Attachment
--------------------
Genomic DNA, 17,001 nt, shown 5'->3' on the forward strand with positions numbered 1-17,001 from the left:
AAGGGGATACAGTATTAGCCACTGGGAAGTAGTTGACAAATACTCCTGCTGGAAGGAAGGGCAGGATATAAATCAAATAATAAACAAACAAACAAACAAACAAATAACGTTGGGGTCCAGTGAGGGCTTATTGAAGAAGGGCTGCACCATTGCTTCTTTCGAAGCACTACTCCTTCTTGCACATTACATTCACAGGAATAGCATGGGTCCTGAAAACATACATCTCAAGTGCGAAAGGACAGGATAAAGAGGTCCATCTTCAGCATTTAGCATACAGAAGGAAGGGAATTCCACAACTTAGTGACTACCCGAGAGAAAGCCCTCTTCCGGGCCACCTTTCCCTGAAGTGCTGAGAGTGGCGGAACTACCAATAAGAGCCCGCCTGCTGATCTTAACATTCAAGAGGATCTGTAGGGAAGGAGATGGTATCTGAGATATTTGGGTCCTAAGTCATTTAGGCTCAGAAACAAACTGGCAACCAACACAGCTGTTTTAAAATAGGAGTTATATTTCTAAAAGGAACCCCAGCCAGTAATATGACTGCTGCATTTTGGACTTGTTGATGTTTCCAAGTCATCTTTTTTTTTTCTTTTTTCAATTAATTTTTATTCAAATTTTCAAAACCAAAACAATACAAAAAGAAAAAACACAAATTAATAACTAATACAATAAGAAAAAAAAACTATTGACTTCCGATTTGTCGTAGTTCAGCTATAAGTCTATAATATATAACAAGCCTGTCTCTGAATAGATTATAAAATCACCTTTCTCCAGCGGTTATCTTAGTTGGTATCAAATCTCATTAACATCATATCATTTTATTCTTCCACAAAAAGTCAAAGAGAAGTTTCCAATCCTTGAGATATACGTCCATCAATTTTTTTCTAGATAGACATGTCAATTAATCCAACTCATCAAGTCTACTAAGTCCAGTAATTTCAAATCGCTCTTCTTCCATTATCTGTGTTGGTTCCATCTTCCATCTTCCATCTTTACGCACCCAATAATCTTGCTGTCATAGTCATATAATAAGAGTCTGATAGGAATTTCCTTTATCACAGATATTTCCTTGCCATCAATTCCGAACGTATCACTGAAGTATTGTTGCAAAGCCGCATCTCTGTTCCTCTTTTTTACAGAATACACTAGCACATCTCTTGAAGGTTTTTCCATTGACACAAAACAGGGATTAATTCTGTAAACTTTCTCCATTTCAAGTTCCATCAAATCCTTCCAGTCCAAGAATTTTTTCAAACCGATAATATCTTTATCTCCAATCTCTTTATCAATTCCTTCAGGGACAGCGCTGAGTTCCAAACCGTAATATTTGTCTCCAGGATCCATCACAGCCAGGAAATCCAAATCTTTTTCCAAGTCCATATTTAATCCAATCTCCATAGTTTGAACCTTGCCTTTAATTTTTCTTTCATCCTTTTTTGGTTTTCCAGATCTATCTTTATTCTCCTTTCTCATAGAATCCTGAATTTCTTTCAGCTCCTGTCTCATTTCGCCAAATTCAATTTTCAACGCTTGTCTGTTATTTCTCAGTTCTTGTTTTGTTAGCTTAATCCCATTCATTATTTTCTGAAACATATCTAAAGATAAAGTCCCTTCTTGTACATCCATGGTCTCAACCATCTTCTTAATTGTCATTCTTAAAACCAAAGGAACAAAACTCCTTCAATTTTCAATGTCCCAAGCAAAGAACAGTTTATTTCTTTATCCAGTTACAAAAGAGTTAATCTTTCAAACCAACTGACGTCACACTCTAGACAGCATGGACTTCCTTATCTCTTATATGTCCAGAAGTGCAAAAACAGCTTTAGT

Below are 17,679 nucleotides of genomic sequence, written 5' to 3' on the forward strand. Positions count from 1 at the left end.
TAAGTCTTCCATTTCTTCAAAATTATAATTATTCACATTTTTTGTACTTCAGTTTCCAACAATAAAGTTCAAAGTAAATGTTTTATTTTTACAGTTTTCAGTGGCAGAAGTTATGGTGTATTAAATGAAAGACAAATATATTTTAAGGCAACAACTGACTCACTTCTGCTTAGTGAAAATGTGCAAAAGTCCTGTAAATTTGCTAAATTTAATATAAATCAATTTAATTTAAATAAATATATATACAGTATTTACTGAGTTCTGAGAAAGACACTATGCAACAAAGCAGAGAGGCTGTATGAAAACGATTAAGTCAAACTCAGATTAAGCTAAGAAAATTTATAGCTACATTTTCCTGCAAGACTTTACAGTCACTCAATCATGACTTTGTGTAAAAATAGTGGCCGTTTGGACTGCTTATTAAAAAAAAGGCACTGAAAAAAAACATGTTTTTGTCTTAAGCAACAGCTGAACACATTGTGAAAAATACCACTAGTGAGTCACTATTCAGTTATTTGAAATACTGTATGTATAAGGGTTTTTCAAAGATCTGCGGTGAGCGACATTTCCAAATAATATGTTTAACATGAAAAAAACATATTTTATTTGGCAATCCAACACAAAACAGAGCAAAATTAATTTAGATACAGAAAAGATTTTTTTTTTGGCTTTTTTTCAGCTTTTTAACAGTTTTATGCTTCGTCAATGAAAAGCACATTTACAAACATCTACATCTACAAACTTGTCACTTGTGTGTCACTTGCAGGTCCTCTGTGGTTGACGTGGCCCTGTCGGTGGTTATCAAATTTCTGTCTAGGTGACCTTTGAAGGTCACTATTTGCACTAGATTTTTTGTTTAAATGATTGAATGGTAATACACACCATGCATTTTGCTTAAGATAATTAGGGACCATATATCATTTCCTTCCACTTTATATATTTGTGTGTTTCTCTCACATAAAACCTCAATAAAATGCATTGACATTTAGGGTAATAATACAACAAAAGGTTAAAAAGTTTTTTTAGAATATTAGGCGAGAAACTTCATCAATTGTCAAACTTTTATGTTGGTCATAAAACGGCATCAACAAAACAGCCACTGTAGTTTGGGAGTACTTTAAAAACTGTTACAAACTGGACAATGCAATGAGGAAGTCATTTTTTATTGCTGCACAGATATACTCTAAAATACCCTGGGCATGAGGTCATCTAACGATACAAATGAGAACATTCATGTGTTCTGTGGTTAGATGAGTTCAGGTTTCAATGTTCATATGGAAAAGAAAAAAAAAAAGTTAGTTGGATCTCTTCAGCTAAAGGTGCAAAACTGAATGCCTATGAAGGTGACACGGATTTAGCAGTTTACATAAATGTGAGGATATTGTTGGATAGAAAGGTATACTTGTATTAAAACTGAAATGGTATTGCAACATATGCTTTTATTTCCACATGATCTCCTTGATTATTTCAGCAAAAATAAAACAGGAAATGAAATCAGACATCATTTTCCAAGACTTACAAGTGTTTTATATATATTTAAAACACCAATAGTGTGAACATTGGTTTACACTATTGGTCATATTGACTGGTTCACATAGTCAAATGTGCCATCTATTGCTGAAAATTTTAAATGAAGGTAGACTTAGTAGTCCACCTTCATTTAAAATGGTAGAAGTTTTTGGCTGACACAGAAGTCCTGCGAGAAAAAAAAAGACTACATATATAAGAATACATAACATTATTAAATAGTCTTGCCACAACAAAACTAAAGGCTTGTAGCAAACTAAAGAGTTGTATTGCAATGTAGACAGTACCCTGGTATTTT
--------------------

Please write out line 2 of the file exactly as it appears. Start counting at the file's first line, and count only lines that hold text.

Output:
AAGGGGATACAGTATTAGCCACTGGGAAGTAGTTGACAAATACTCCTGCTGGAAGGAAGGGCAGGATATAAATCAAATAATAAACAAACAAACAAACAAACAAATAACGTTGGGGTCCAGTGAGGGCTTATTGAAGAAGGGCTGCACCATTGCTTCTTTCGAAGCACTACTCCTTCTTGCACATTACATTCACAGGAATAGCATGGGTCCTGAAAACATACATCTCAAGTGCGAAAGGACAGGATAAAGAGGTCCATCTTCAGCATTTAGCATACAGAAGGAAGGGAATTCCACAACTTAGTGACTACCCGAGAGAAAGCCCTCTTCCGGGCCACCTTTCCCTGAAGTGCTGAGAGTGGCGGAACTACCAATAAGAGCCCGCCTGCTGATCTTAACATTCAAGAGGATCTGTAGGGAAGGAGATGGTATCTGAGATATTTGGGTCCTAAGTCATTTAGGCTCAGAAACAAACTGGCAACCAACACAGCTGTTTTAAAATAGGAGTTATATTTCTAAAAGGAACCCCAGCCAGTAATATGACTGCTGCATTTTGGACTTGTTGATGTTTCCAAGTCATCTTTTTTTTTTCTTTTTTCAATTAATTTTTATTCAAATTTTCAAAACCAAAACAATACAAAAAGAAAAAACACAAATTAATAACTAATACAATAAGAAAAAAAAACTATTGACTTCCGATTTGTCGTAGTTCAGCTATAAGTCTATAATATATAACAAGCCTGTCTCTGAATAGATTATAAAATCACCTTTCTCCAGCGGTTATCTTAGTTGGTATCAAATCTCATTAACATCATATCATTTTATTCTTCCACAAAAAGTCAAAGAGAAGTTTCCAATCCTTGAGATATACGTCCATCAATTTTTTTCTAGATAGACATGTCAATTAATCCAACTCATCAAGTCTACTAAGTCCAGTAATTTCAAATCGCTCTTCTTCCATTATCTGTGTTGGTTCCATCTTCCATCTTCCATCTTTACGCACCCAATAATCTTGCTGTCATAGTCATATAATAAGAGTCTGATAGGAATTTCCTTTATCACAGATATTTCCTTGCCATCAATTCCGAACGTATCACTGAAGTATTGTTGCAAAGCCGCATCTCTGTTCCTCTTTTTTACAGAATACACTAGCACATCTCTTGAAGGTTTTTCCATTGACACAAAACAGGGATTAATTCTGTAAACTTTCTCCATTTCAAGTTCCATCAAATCCTTCCAGTCCAAGAATTTTTTCAAACCGATAATATCTTTATCTCCAATCTCTTTATCAATTCCTTCAGGGACAGCGCTGAGTTCCAAACCGTAATATTTGTCTCCAGGATCCATCACAGCCAGGAAATCCAAATCTTTTTCCAAGTCCATATTTAATCCAATCTCCATAGTTTGAACCTTGCCTTTAATTTTTCTTTCATCCTTTTTTGGTTTTCCAGATCTATCTTTATTCTCCTTTCTCATAGAATCCTGAATTTCTTTCAGCTCCTGTCTCATTTCGCCAAATTCAATTTTCAACGCTTGTCTGTTATTTCTCAGTTCTTGTTTTGTTAGCTTAATCCCATTCATTATTTTCTGAAACATATCTAAAGATAAAGTCCCTTCTTGTACATCCATGGTCTCAACCATCTTCTTAATTGTCATTCTTAAAACCAAAGGAACAAAACTCCTTCAATTTTCAATGTCCCAAGCAAAGAACAGTTTATTTCTTTATCCAGTTACAAAAGAGTTAATCTTTCAAACCAACTGACGTCACACTCTAGACAGCATGGACTTCCTTATCTCTTATATGTCCAGAAGTGCAAAAACAGCTTTAGT